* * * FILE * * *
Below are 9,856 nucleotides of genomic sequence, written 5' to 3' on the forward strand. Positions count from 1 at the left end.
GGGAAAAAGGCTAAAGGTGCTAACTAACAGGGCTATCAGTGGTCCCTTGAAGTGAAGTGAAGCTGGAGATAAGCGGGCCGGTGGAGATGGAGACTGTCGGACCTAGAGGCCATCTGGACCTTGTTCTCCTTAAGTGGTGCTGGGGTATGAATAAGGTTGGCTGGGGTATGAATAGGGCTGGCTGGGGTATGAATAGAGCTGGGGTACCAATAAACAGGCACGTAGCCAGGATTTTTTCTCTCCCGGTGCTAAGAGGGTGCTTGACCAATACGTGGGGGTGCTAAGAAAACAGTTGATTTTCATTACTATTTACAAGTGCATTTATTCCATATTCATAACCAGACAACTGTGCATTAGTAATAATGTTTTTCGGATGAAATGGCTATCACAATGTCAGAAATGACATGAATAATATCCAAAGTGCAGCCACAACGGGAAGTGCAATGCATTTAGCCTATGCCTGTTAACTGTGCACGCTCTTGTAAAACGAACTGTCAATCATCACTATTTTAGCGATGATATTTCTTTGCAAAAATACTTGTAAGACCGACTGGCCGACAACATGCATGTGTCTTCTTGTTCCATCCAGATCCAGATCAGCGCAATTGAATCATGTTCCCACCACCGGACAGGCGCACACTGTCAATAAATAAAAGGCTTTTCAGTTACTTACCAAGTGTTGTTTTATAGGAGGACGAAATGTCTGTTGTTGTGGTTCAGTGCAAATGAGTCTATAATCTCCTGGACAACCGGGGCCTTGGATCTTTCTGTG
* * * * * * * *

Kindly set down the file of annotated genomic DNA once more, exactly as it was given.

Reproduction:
Below are 9,856 nucleotides of genomic sequence, written 5' to 3' on the forward strand. Positions count from 1 at the left end.
GGGAAAAAGGCTAAAGGTGCTAACTAACAGGGCTATCAGTGGTCCCTTGAAGTGAAGTGAAGCTGGAGATAAGCGGGCCGGTGGAGATGGAGACTGTCGGACCTAGAGGCCATCTGGACCTTGTTCTCCTTAAGTGGTGCTGGGGTATGAATAAGGTTGGCTGGGGTATGAATAGGGCTGGCTGGGGTATGAATAGAGCTGGGGTACCAATAAACAGGCACGTAGCCAGGATTTTTTCTCTCCCGGTGCTAAGAGGGTGCTTGACCAATACGTGGGGGTGCTAAGAAAACAGTTGATTTTCATTACTATTTACAAGTGCATTTATTCCATATTCATAACCAGACAACTGTGCATTAGTAATAATGTTTTTCGGATGAAATGGCTATCACAATGTCAGAAATGACATGAATAATATCCAAAGTGCAGCCACAACGGGAAGTGCAATGCATTTAGCCTATGCCTGTTAACTGTGCACGCTCTTGTAAAACGAACTGTCAATCATCACTATTTTAGCGATGATATTTCTTTGCAAAAATACTTGTAAGACCGACTGGCCGACAACATGCATGTGTCTTCTTGTTCCATCCAGATCCAGATCAGCGCAATTGAATCATGTTCCCACCACCGGACAGGCGCACACTGTCAATAAATAAAAGGCTTTTCAGTTACTTACCAAGTGTTGTTTTATAGGAGGACGAAATGTCTGTTGTTGTGGTTCAGTGCAAATGAGTCTATAATCTCCTGGACAACCGGGGCCTTGGATCTTTCTGTG